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Varicose veins are caused by weakened valves and veins in your legs. Normally, one-way valves in your veins keep blood flowing from your legs up towards your heart. When these valves do not work as they should, blood collects in the legs and pressure builds up. The veins become weak, large, and twisted. If the walls of the vein become stretched and less flexible (elastic), the valves may get weaker. Varicose veins may also signal a higher risk of other circulatory problems.

  • Veins look twisted, swollen and lumpy (bulging) and are blue or dark purple in colour.
  • There may be a shiny skin discoloration near the varicose veins, usually brownish or blue in color
  • Spider veins are similar to varicose veins, but they're smaller. Spider veins are found closer to the skin's surface.
  • Aching legs, Legs feel heavy, especially after exercise or at night.
  • Worsened pain after sitting or standing for a long time.
  • A minor injury to the affected area may result in longer bleeding than normal.
  • Swollen ankles
  • Fat under the skin just above the ankle can become hard, resulting in the skin shrinking.
  • Irregular whitish patches that look like scars appear at the ankles.
  • Skin in the affected area may get red, dry and itchy - Venous eczema

Many people with varicose veins complain of pain, described as an aching or cramping in the legs. Other common symptoms include tiredness, restlessness, burning, throbbing, tingling or heaviness in the legs. That's because standing and walking upright increases the pressure in the veins of your lower body. Pain from these veins is usually relieved by elevating the legs or by wearing support hose. Occasionally, in very severe cases the varicose veins may rupture or varicose ulcers form on the skin.

  • Females are more likely to have varicose veins on their legs than males. Hormonal changes during pregnancy, pre-menstruation or menopause may be a factor because female hormones tend to relax vein walls.
  • Women are much more likely to develop varicose veins during their pregnancy than at any other time in their lives. Pregnant women have much more blood in their body; this places extra pressure on the circulatory system.
  • Genetics - varicose veins often run in families.
  • Overweight or obese people have a significantly higher risk of developing varicose veins.
  • The older we get, the more likely we are to develop varicose veins due to general wear and tear on vein valves.
  • Jobs where the individual has to spend a long time standing up may raise the probability of having varicose veins.

Varicose veins can form anywhere in the body but most often they are seen in the veins in the legs and thighs. The thickened, twisting or dilated parts of the vein are called varicosities.

If you have varicose veins, you may see a vascular medicine specialist or a vascular surgeon. These are doctors who specialize in blood vessel conditions.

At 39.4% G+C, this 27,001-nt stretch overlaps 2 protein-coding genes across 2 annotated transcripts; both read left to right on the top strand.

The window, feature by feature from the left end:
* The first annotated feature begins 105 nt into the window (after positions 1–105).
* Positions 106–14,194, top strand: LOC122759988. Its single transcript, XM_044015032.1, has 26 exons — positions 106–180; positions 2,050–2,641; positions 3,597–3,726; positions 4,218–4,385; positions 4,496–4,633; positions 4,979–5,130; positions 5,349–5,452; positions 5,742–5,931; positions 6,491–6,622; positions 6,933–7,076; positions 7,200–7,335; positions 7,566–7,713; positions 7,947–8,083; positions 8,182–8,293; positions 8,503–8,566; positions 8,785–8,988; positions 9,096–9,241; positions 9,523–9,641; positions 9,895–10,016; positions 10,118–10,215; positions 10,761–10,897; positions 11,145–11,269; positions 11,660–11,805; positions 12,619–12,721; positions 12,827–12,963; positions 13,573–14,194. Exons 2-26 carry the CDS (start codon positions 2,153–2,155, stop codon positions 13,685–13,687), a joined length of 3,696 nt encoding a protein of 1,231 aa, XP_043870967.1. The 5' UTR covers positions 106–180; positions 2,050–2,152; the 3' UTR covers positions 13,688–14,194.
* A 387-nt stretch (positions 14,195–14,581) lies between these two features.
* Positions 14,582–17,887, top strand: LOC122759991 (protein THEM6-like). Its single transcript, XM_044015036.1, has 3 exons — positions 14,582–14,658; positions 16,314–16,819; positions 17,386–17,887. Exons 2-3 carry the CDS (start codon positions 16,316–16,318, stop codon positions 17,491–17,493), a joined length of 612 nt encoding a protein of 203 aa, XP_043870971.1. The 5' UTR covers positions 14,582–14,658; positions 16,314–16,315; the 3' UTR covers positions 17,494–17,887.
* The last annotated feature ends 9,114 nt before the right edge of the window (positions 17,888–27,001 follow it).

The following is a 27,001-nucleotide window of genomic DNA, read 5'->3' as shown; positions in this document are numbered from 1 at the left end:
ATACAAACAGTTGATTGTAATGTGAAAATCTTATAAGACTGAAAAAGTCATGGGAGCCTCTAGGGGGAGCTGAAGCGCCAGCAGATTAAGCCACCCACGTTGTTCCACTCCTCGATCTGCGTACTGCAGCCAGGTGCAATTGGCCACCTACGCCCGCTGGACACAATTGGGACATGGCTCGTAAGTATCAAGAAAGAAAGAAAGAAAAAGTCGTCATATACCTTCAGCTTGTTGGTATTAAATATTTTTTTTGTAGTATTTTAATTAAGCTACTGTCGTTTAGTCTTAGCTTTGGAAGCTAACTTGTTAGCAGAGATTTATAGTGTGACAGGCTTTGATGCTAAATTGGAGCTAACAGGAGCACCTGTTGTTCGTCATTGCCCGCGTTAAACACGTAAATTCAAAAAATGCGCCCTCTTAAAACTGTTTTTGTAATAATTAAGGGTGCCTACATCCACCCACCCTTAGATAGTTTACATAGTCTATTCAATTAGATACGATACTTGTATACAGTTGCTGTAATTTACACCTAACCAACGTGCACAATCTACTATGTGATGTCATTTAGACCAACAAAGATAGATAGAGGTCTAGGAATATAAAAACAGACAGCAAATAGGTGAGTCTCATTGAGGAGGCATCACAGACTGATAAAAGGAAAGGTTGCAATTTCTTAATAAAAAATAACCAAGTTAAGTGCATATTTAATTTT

Varicose veins are treated with lifestyle changes and medical procedures. The goals of treatment are to relieve symptoms, prevent complications, and improve appearance. Your doctor may advise you to wear special compression socks or stockings. If lifestyle changes aren’t working, or if your varicose veins are causing a lot of pain or is damaging your overall health, your doctor might try an invasive procedure.

Currently, a wide variety of minimally invasive treatment options for varicose veins are available. These include:

  • Sclerotherapy, using a liquid or foam chemical injection to block off a larger vein
  • Microsclerotherapy, using a liquid chemical injection to block off smaller veins
  • Laser surgery, using light energy to block off a vein
  • Endovenous ablation therapy, using heat and radiofrequency waves to block off a vein
  • Endoscopic vein surgery, using a small lighted scope inserted through a small incision to block off a vein

You should always talk to your doctor about your treatment options and the risks before choosing a method. The method recommended can depend on your symptoms, size, and location of the varicose vein.

  • Ulcers - Extremely painful ulcers may form on the skin near varicose veins, particularly near the ankles. A discolored spot on the skin usually begins before an ulcer forms. Ulcers are caused by long term fluid buildup in these tissues, caused by increased pressure of blood within affected veins.
  • Blood clots - Occasionally, veins deep within the legs become enlarged. In such cases, the affected leg may swell considerably. This calls for urgent medical attention because it may indicate a blood clot - thrombophlebitis.
  • Bleeding - Occasionally, veins very close to the skin may burst. This usually causes only minor bleeding. 

Measures that can be taken at home to improve pain and prevent varicose veins from worsening:

  • Exercising
  • Losing weight
  • Elevating the legs
  • Wear compression stockings
  • Avoide long periods of standing or sitting
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